A Silence: control, complicity, denial and manipulation in a psychological family drama

Joachim Lafosse, “A Silence” (2024)

Smooth, sober and straightforward in its minimal style, this Belgian film delivers its punches hard and heavy in its fictional retelling of the case of serial child rapist / murderer Marc Dutroux and the lawyer for the families of two of Dutroux’s victims, Victor Hissel, who was later charged and imprisoned for possessing child pornography. The Dutroux affair began as early as 1989 when Dutroux was convicted for the abduction and rape of three girl victims but was released on parole after three years of imprisonment. He was arrested again in 1996 on suspicion of abducting, torturing and raping six more young girls, four of whom were also killed, and in 2004 was found guilty of all charges against him. He was sentenced to life imprisonment. The case of Victor Hissel is no less repugnant, though Dutroux’s crimes, trial and sentencing rocked Belgium at the time, not least because the general public was shocked at the leniency with which Dutroux’s earlier crimes were treated by the police and the criminal justice system.

Through the viewpoint of Astrid Schaar (Emmanuelle Devos), the privileged wife of high-profile lawyer François Schaar (Daniel Auteuil), director Joachim Lafosse explores issues of patriarchal and social control, complicity and connivance, denial, lying and manipulation in a family barely holding together, blighted by a festering secret that the Schaar parents believe has been dealt with long ago, but which nevertheless threatens to explode into a public scandal that may well affect the outcome of a long-running trial that François Schaar has been working on. Through the conversations and interactions of the Schaar family members, we gradually learn what this secret is and how it is affecting the behaviour of the Schaars’ adopted son Raphael (Matthieu Galoux). The tensions that arise come to a head when Raphael, not knowing who or what he can trust, deals with his frustration and desire to set things right in a clumsy, ham-fisted way – and ends up in prison on a charge of attempted murder. Here is exposed the powerlessness of the vulnerable and the victim in a society that flaunts itself as a saviour of the weak yet is easily swayed by the glib lies and manipulations of a cunning sociopath like François Schaar to turn on and punish real victims of physical and psychological abuse and violence.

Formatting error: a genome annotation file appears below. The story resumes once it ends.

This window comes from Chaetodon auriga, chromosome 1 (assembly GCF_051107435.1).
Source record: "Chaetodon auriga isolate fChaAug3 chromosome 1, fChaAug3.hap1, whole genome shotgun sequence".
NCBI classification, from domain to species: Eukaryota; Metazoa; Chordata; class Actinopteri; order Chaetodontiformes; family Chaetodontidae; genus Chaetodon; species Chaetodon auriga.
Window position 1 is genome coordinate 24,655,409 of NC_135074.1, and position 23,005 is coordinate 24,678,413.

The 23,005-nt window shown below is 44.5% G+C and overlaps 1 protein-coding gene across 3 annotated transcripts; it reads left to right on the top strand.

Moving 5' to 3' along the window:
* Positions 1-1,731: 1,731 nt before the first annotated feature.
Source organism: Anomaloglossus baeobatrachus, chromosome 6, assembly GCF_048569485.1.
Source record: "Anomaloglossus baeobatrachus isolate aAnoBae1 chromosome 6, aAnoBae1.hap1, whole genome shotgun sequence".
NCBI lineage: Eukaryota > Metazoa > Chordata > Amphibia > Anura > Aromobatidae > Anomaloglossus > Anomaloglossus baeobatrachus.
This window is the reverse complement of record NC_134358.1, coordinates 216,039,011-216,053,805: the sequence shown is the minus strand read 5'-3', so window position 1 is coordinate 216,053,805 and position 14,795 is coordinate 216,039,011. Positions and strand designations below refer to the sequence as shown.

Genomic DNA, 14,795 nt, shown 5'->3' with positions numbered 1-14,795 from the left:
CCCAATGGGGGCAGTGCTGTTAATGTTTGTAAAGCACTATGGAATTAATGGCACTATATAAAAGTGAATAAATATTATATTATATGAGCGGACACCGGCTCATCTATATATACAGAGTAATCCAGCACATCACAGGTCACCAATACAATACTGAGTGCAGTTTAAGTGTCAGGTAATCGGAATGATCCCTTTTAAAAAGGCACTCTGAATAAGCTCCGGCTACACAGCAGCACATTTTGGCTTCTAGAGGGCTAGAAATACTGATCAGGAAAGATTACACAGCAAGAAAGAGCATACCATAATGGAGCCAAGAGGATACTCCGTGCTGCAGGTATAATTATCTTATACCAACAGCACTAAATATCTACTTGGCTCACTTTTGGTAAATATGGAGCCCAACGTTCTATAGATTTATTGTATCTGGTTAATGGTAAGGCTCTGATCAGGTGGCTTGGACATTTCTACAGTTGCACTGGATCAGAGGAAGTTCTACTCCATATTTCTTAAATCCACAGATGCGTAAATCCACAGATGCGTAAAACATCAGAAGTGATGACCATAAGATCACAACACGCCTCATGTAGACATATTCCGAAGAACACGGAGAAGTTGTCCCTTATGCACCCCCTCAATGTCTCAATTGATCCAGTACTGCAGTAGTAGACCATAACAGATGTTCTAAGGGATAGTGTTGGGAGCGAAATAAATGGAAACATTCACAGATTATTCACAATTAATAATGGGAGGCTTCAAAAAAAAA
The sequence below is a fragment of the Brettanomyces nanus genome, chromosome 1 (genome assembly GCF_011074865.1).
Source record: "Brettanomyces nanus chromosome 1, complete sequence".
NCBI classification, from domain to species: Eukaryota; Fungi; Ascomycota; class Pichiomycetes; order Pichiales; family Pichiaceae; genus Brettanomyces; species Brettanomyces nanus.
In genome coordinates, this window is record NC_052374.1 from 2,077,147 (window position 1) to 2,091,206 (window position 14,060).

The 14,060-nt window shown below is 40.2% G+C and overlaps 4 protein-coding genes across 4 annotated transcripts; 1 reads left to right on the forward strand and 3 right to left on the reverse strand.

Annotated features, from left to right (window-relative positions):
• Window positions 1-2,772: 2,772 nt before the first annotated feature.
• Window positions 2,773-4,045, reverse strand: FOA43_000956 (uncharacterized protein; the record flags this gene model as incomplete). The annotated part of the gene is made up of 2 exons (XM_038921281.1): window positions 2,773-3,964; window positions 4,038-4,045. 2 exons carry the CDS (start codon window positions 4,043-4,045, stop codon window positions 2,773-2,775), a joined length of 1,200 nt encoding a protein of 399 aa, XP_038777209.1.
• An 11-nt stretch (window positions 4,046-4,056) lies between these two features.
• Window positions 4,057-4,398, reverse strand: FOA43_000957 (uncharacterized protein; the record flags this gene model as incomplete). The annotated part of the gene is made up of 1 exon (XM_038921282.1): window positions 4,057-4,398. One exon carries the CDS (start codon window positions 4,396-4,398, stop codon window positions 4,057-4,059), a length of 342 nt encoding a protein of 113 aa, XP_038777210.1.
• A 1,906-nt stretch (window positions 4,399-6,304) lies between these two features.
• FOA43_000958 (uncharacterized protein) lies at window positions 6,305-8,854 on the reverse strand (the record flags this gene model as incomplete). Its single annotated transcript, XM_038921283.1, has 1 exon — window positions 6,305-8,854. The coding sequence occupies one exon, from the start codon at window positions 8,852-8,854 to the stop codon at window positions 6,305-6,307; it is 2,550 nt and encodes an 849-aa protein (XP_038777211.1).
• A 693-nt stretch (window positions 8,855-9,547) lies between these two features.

Both Auteuil and Devos put in very convincing performances as the sly and manipulative Schaar and his trapped wife, the latter knowing too well what her husband is still up to but unwilling to turn him over to the police despite the effect his actions are having on Raphael. The rest of the cast carry the film capably though Galoux (in his first film role) is all at sea in pivotal scenes where Raphael is drunk and angry. The film’s style is low-key with dark murky visuals. Much of the action is set in a country house where characters keep one another at arm’s distance in darkened rooms and shadowy corridors.

The film’s tone is very earnest, and audiences may find its mood and style confronting, disturbing and heavy-going. That the plot won’t end well for the Schaars is hinted at early, though the open-ended and ambiguous conclusion may come as a disappointment for most viewers.